To fans and critics alike, the years 1973 to 1980 – the Bon Scott era – are the most significant of AC/DC's five-decade career. In a prolific and frequently brilliant run, they recorded six studio albums, established a diehard fanbase that stretched from Australia to the UK, Europe to North America, toured relentlessly, and created no small amount of controversy and chaos.
At one low point in Australia, the band's records were banned, their shows were cancelled, and they were hounded by police – all because Angus Young dared bare his spotty backside at a press conference. In the midst of the mayhem, however, they were building a body of work that remains unmatched in hard rock. Many of AC/DC's classic songs were cut during this time – Dirty Deeds, Rock and Roll Damnation, High Voltage, If You Want Blood (You Got It), Whole Lotta Rosie, Long Way to the Top, Let There Be Rock, and more – and it says plenty that these fan favourites are still staples of the band's current live sets today.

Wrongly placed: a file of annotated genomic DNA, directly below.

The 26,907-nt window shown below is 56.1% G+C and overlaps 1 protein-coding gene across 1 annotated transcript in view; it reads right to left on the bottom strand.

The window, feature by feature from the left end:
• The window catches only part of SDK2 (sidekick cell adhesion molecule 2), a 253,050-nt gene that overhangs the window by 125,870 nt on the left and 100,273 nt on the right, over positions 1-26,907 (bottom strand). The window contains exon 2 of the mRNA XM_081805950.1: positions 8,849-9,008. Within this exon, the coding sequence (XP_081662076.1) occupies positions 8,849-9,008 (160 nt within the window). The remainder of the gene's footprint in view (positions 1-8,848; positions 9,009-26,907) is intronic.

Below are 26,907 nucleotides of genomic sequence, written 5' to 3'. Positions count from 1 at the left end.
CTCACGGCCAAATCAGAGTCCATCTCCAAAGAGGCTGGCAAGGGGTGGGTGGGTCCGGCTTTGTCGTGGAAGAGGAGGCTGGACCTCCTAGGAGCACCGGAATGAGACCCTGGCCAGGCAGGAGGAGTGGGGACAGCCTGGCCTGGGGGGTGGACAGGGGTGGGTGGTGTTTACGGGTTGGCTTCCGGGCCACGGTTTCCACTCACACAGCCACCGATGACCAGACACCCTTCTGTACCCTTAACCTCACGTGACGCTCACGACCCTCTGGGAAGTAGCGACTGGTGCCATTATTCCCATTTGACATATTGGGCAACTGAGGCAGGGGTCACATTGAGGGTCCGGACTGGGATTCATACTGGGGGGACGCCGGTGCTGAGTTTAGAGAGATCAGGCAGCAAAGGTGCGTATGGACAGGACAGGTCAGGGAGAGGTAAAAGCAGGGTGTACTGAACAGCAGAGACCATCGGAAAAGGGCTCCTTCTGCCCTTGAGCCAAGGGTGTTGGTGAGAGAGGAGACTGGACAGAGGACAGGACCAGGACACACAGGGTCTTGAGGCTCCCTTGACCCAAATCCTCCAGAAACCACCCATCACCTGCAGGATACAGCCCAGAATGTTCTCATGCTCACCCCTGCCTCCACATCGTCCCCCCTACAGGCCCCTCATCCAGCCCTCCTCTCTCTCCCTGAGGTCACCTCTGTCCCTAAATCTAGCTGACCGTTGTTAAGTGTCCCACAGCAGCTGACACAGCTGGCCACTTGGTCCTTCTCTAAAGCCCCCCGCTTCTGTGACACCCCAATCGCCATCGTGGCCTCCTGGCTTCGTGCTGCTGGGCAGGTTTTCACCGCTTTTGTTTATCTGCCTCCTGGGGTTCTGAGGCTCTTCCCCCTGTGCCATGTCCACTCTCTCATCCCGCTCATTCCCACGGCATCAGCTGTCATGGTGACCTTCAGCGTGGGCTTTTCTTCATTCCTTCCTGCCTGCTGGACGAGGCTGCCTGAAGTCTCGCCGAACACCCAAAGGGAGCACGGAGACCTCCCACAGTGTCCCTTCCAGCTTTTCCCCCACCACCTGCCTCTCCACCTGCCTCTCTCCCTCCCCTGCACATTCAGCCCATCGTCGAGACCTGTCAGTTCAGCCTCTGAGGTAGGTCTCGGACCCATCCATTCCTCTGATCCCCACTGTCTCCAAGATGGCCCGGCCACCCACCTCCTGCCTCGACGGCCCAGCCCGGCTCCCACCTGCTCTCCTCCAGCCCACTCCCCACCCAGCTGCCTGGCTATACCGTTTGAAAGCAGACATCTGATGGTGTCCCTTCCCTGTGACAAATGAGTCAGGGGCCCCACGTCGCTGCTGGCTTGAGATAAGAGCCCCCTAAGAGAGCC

Illustrated throughout with rare photographs from the era, this book documents all the key events of this frenetic time, beginning with the band's very first shows in the bloodhouses of suburban Sydney – even before the name AC/DC had been dreamed up by Margaret Young, Malcolm and Angus's big sister – and culminating with 1979's Highway to Hell, the album that paved the way for the mammoth success of Back in Black and all that was to follow, and the untimely death of Bon Scott, both an end and a new beginning for the band.